Conceptual Metaphor is at the center of a complex theory of how the brain gives rise to thought and language, and how cognition is embodied. All concepts are physical brain circuits deriving their meaning via neural cascades that terminate in linkage to the body. That is how embodied cognition arises.
Primary metaphors are brain mappings linking disparate brain regions, each tied to the body in a different way. For example, More Is Up (as in "prices rose") links a region coordinating quantity to another coordinating verticality. The neural mappings are directional, linking frame structures in each region. The directionality is determined by First-Spike-Dependent Plasticity. Primary metaphors are learned automatically and unconsciously by the hundreds prior to metaphoric language, just by living in the world and having disparate brain regions activated together when two experiences repeatedly co-occur.
Complex conceptual metaphors arise via neural bindings, both across metaphors and from a given metaphor to a conceptual frame circuit. Metaphorical reasoning arises when source domain inference structures are used for target domain reasoning via neural mappings. Linguistic metaphors occur when words for source domain concepts are used for target domain concepts via neural metaphoric mappings.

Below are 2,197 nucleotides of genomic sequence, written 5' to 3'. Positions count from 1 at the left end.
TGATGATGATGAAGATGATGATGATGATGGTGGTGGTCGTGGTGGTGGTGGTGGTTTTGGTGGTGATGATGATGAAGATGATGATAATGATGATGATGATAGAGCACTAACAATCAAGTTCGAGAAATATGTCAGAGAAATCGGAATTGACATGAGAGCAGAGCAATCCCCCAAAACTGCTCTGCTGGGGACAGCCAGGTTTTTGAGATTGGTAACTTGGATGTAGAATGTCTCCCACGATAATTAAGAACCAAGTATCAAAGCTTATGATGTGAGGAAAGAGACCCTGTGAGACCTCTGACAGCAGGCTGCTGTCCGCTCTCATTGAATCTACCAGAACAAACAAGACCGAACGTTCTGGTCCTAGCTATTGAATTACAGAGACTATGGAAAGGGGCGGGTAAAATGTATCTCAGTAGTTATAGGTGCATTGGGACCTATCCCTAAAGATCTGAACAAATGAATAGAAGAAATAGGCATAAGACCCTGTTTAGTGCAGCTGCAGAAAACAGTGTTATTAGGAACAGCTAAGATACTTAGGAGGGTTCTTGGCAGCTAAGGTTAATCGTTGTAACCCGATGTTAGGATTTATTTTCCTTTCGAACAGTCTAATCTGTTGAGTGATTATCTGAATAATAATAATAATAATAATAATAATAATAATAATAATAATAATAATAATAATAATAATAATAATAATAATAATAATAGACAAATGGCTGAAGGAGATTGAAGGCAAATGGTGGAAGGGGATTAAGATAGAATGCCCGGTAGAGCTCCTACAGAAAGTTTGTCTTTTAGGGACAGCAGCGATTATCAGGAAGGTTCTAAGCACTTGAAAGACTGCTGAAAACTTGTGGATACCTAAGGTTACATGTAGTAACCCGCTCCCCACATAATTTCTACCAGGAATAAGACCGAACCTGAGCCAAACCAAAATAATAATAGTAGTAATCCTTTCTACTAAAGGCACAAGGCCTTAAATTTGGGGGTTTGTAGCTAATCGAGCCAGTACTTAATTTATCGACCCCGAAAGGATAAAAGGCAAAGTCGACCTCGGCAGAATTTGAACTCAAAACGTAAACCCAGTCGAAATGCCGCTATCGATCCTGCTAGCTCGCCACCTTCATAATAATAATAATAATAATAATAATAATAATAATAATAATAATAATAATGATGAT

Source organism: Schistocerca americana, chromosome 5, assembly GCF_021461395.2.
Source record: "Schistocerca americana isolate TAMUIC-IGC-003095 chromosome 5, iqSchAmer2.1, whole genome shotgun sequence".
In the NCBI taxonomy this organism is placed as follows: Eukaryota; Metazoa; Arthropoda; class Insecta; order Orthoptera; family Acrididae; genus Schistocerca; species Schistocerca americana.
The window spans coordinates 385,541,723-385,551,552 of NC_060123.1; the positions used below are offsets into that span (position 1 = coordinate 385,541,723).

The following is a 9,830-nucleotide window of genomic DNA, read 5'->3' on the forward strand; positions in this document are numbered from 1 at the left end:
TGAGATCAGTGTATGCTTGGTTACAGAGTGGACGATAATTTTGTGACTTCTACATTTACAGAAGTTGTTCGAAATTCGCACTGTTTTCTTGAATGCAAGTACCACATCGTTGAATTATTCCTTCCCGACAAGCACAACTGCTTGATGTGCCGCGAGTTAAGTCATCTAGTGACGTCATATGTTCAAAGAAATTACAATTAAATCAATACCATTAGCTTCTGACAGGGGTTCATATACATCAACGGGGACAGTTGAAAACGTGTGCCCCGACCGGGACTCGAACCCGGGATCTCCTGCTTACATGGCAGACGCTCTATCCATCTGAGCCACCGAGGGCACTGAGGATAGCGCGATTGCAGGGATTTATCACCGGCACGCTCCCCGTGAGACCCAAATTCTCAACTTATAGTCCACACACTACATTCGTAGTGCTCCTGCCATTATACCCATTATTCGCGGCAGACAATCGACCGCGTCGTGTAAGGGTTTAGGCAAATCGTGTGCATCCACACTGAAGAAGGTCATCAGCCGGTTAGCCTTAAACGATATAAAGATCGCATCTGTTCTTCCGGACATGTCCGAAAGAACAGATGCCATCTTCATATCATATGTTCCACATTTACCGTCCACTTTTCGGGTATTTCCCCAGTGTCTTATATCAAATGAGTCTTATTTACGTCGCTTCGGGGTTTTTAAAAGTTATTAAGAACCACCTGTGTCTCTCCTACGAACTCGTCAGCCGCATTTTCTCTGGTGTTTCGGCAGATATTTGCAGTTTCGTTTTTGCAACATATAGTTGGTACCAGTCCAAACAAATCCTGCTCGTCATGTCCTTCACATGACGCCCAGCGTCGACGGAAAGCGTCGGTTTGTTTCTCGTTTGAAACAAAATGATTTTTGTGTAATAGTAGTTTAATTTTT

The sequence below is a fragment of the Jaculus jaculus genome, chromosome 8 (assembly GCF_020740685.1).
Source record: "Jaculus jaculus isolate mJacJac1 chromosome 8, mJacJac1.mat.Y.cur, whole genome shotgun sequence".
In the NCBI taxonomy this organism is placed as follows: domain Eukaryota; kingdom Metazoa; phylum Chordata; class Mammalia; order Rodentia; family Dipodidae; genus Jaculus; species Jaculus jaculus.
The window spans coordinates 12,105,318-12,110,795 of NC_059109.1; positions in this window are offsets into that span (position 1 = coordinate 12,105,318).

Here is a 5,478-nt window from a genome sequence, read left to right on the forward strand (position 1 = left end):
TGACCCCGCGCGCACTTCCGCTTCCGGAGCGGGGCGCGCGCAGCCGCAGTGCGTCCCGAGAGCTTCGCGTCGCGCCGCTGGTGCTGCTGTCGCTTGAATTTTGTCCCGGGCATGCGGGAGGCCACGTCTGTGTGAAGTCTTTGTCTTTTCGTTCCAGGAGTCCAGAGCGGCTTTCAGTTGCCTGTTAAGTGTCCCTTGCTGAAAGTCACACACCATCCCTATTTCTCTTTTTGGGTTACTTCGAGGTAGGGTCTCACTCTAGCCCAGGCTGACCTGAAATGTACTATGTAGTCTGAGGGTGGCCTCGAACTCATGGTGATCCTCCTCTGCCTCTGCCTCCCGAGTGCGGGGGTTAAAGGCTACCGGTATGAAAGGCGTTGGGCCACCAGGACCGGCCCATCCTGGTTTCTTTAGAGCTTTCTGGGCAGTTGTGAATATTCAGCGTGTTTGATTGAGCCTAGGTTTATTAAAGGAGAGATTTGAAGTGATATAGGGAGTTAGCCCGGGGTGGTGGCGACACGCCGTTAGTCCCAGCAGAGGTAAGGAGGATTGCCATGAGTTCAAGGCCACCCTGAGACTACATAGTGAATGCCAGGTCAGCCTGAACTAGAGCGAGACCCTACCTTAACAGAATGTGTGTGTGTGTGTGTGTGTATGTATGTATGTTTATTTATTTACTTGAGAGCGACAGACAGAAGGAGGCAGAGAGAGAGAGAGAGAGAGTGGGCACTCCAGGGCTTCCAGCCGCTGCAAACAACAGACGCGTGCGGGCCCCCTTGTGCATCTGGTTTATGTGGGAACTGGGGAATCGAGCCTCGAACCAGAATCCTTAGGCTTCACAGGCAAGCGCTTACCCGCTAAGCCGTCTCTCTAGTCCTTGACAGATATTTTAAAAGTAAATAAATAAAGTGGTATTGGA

Because conceptual metaphors unconsciously structure the brain's conceptual system, much of normal everyday thought is metaphoric, with different conceptual metaphors used to think with on different occasions or by different people.
A central consequence is the huge range of concepts that use metaphor cannot be defined relative to the outside world, but are instead embodied via interactions of the body and brain with the world.
There are consequences in virtually every area of life. Marriage, for example, is understood in many ways, as a journey, a partnership, a means for grown, a refuge, a bond, a joining together, and so on. What counts as a difficulty in the marriage is defined by the metaphor used. Since it is rare for spouses to have the same metaphors for their marriage, and since the metaphors are fixed in the brain but unconscious, it is not surprising that so many marriages encounter difficulties.
In politics, conservatives and progressives have ideologies defined by different metaphors. Various concepts of morality around the world are constituted by different metaphors. These results show the inadequacy of experimental approaches to morality in social psychology (e.g, Haidt's moral foundations theory) which ignore both how conceptual metaphor constitutes moral concepts and why those metaphors arise naturally in cultures around the world.
Even mathematical concepts are understood via metaphor, depending on the branch of mathematics. Emotions are conceptualized via metaphors that are tied to the physiology of emotion. In set theory, numbers are sets of a certain structure.
On the number line, numbers are points on a line. "Real" numbers are defined via the metaphor that infinity is a thing; an infinite decimal like pi goes on forever, yet it is a single entity — an infinite thing.